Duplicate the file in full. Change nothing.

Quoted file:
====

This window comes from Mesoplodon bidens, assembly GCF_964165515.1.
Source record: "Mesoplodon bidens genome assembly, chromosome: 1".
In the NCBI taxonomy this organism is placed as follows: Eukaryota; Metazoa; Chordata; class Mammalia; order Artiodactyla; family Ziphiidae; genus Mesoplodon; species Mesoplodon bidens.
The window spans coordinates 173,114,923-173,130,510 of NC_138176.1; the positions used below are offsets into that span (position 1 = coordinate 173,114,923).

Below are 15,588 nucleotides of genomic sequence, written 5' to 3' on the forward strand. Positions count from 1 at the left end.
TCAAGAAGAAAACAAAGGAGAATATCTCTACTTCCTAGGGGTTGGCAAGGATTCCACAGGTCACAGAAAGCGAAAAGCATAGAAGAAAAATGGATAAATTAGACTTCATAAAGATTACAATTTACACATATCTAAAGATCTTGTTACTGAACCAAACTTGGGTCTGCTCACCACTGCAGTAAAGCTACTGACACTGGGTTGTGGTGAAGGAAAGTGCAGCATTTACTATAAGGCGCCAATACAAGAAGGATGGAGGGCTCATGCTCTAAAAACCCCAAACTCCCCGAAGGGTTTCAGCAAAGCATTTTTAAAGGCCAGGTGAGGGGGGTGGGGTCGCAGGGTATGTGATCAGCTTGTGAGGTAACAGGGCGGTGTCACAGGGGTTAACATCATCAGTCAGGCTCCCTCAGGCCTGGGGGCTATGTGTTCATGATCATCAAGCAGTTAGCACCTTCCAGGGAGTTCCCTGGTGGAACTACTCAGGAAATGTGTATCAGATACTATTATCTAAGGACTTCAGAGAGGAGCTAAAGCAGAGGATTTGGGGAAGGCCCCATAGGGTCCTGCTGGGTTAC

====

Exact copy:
This window comes from Mesoplodon bidens, assembly GCF_964165515.1.
Source record: "Mesoplodon bidens genome assembly, chromosome: 1".
In the NCBI taxonomy this organism is placed as follows: Eukaryota; Metazoa; Chordata; class Mammalia; order Artiodactyla; family Ziphiidae; genus Mesoplodon; species Mesoplodon bidens.
The window spans coordinates 173,114,923-173,130,510 of NC_138176.1; the positions used below are offsets into that span (position 1 = coordinate 173,114,923).

Below are 15,588 nucleotides of genomic sequence, written 5' to 3' on the forward strand. Positions count from 1 at the left end.
TCAAGAAGAAAACAAAGGAGAATATCTCTACTTCCTAGGGGTTGGCAAGGATTCCACAGGTCACAGAAAGCGAAAAGCATAGAAGAAAAATGGATAAATTAGACTTCATAAAGATTACAATTTACACATATCTAAAGATCTTGTTACTGAACCAAACTTGGGTCTGCTCACCACTGCAGTAAAGCTACTGACACTGGGTTGTGGTGAAGGAAAGTGCAGCATTTACTATAAGGCGCCAATACAAGAAGGATGGAGGGCTCATGCTCTAAAAACCCCAAACTCCCCGAAGGGTTTCAGCAAAGCATTTTTAAAGGCCAGGTGAGGGGGGTGGGGTCGCAGGGTATGTGATCAGCTTGTGAGGTAACAGGGCGGTGTCACAGGGGTTAACATCATCAGTCAGGCTCCCTCAGGCCTGGGGGCTATGTGTTCATGATCATCAAGCAGTTAGCACCTTCCAGGGAGTTCCCTGGTGGAACTACTCAGGAAATGTGTATCAGATACTATTATCTAAGGACTTCAGAGAGGAGCTAAAGCAGAGGATTTGGGGAAGGCCCCATAGGGTCCTGCTGGGTTAC